Advocacy

Everyone deserves to have a roof over their heads


One of the people I follow on Twitter is Pastor Shaun King, of Courageous Church in Midtown Atlanta. He’s becoming well-known nationally for his use of social media for connecting with his congregation and performing outreach work. This past week, he was advocating on behalf of a family on the verge of homelessness.  The parents are struggling to make ends meet, and the mother recently gave birth to a preemie who is still in the hospital. The mother needs to be at the hospital as often as possible, and can’t work. The father works in construction and hasn’t been able to find regular work because of the weather.

This is an all-too familiar situation for many families. All it takes is one adverse event to send them spinning into financial crisis. This family was on the verge of eviction and they couldn’t pay their gas or electric bills. They were doing without many basic things. Pastor Shaun’s approach is like triage; he works quickly to stop the bleeding. This is certainly necessary and I wish there were more people out there who listen to the cries of the suffering and act to relieve it as soon as possible. It’s part of what I believe we are called to do as members of the Beloved Community (see my blog post about this, published for the Martin Luther King, Jr. holiday.)

However, the bigger issue remains: what happens the following week or month after the initial crisis passes? When I saw the story, I immediately began a search for services this family could contact for emergency assistance and ongoing financial advisement. I served on the board of Decatur Cooperative Ministry and know all too well how many individuals and families are only a paycheck away from homelessness (including what is known as functional homelessness – drifting from relatives and friends’ houses temporarily.) There are many reasons for this, but the most obvious one I’ve seen, even from friends I’ve advised, is that people either don’t know what services are available to them, think they aren’t eligible or are afraid/ashamed to ask for help.

I was able to find a local non-profit organization that functioned very much like DCM in this family’s town, and contacted the mother directly to give her this information. If she has done so, I’m confident that she and her husband will have access to some services to help them get back on their feet and keep a roof over their heads while they deal with their newborn’s fight for survival. The short-term monetary and personal item donations provide immediate help, but they need something more consistent while they get their life back on track. Otherwise, the well-meaning help is simply a small bandage covering a gaping wound.

At some point, either you or someone you know will find themselves in dire financial need. A job loss may put you or someone else at the risk of losing a home. A sudden unexpected catastrophic expense could throw a family already barely getting by into a tailspin. Or there may be one or two wage-earner family making the rent and utilities but finding themselves struggling to put food on the table. Many people don’t know that they qualify for aid, whether it’s food stamps, WIC, assistance with utilities or donations from a local food bank or co-op. It pains me to think of so many people suffering needlessly when there are government, social and ecumenical services out there who can lend a helping hand.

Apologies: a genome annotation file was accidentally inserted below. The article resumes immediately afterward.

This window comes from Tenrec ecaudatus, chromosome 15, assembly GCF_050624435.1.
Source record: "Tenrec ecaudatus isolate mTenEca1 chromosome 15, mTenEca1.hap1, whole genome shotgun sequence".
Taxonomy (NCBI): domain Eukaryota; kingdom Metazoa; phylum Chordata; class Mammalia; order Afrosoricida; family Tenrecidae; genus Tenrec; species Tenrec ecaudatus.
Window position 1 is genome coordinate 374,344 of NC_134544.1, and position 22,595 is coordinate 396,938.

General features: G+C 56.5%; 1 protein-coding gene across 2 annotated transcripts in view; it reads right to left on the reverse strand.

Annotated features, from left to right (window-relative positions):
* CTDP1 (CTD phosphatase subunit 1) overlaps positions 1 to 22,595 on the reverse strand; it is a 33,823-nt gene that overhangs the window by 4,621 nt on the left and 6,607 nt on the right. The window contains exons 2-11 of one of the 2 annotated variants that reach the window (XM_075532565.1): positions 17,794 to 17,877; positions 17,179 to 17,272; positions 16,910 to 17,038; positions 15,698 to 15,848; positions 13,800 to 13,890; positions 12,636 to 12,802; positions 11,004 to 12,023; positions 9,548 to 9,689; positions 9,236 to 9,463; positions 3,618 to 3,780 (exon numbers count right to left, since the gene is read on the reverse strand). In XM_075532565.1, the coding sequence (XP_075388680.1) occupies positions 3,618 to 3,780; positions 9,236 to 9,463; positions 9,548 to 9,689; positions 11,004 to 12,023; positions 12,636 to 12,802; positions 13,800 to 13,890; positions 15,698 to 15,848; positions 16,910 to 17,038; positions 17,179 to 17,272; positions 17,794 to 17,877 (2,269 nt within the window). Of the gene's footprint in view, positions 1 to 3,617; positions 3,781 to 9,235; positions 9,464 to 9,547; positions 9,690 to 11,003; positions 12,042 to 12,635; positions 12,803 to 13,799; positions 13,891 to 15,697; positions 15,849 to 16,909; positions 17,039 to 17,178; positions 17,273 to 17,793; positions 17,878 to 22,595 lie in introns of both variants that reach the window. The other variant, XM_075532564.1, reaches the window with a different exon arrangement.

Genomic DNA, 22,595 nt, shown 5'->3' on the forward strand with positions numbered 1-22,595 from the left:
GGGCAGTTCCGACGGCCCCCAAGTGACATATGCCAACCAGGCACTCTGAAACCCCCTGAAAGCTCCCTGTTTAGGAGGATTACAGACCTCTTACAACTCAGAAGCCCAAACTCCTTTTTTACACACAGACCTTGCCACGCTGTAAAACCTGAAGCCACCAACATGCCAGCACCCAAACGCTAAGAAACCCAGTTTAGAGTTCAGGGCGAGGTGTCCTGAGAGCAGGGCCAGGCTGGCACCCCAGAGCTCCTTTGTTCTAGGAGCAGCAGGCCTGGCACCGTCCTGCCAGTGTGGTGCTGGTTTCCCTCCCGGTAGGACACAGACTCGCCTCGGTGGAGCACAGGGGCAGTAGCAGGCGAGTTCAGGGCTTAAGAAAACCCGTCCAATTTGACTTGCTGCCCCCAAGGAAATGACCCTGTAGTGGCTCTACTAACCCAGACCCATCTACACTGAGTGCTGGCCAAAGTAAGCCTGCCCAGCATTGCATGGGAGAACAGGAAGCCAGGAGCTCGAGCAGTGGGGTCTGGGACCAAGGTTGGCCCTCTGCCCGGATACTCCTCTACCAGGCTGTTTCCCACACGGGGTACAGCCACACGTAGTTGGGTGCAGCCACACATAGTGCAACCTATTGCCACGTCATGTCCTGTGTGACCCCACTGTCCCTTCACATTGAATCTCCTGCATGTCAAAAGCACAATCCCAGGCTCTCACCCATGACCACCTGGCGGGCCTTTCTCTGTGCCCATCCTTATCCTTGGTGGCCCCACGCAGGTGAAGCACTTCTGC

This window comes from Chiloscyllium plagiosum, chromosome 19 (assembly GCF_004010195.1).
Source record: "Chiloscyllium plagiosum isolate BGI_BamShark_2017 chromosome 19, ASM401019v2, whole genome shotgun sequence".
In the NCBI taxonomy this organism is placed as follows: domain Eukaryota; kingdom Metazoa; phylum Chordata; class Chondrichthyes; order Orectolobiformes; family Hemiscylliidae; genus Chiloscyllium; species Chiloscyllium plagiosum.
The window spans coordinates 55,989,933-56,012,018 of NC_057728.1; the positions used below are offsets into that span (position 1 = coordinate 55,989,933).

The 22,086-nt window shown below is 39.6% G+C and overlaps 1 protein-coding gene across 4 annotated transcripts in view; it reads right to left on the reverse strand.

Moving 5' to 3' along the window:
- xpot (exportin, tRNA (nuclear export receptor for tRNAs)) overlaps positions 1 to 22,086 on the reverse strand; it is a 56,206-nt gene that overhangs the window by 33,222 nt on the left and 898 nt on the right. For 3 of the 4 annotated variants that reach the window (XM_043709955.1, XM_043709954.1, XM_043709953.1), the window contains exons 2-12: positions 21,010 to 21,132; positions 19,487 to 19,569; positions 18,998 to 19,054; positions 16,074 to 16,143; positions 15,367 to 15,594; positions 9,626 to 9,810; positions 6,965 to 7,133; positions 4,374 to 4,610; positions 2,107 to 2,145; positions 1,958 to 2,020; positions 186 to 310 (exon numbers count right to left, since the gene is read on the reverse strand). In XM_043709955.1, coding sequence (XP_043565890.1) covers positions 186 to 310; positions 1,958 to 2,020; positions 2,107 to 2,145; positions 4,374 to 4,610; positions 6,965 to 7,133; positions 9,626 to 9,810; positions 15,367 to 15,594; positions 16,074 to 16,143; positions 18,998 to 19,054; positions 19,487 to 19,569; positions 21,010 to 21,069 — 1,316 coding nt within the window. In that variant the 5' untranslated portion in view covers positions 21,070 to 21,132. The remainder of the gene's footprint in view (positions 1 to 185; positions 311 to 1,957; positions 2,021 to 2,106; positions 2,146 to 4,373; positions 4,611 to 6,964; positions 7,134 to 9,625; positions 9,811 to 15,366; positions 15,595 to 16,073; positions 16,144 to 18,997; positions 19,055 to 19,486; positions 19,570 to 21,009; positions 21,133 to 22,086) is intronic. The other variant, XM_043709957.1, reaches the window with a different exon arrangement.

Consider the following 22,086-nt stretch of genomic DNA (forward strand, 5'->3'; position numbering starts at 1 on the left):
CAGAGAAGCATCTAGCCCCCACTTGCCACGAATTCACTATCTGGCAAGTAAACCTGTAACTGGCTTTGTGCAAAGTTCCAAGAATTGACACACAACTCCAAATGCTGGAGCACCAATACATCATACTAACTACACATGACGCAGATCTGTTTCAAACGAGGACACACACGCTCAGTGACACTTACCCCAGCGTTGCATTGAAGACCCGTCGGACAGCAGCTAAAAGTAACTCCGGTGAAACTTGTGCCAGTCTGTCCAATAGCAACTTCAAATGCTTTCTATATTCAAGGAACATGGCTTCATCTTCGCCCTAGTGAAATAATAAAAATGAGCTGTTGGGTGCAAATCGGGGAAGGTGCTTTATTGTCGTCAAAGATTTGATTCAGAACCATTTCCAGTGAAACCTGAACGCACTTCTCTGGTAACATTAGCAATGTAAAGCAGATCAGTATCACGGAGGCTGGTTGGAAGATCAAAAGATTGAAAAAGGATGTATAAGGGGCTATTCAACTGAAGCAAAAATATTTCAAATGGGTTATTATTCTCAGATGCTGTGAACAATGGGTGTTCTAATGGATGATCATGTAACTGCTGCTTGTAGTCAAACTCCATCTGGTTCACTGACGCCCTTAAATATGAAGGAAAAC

The simplest place for someone in need to start is by contacting their local United Way. A phone call and interview will help get the process started. The state, county or city you live in also may have certain social services available. If you or the person you know belong to a church or other spiritual community, the pastor or leader can recommend services sponsored or run by the church or community.

The Internet is the quickest way to access this information, even though it may not all be in one place. If you or the person you know doesn’t have one at home, the local library provides free computer services. You can do what I often do, which is conduct the searches online and give them the information (addresses, phone numbers and email addresses.) People who are under dire financial stress are in fight-or-flight mode and may not have the focus required to do the research. They may also feel ashamed of their inability to support their family or having to ask for a “handout.” Many people with legitimate jobs think that food stamps or WIC only apply to people on welfare. That’s simply not true. You qualify if your household only reports up to a certain amount of income and also takes the number of dependents into account. Given the state of the economy, more people qualify for these forms of aid than ever before.

I’m not advocating that people cheat the system. But there are many hard-working people who need the assistance and aren’t receiving it because it never even occurred to them that they were eligible. Instead, they hit up family or friends for cash, depleted their retirement savings, ran up credit cards or just avoided paying rent or utility bills until they got the eviction or termination of service notices. Before the situation is dire, find out what services (including financial management services, which help get debt under control and set a budget) are available. Everyone deserves to have a roof over their head and food to eat.

(Photo credit: JElliott on Flickr)

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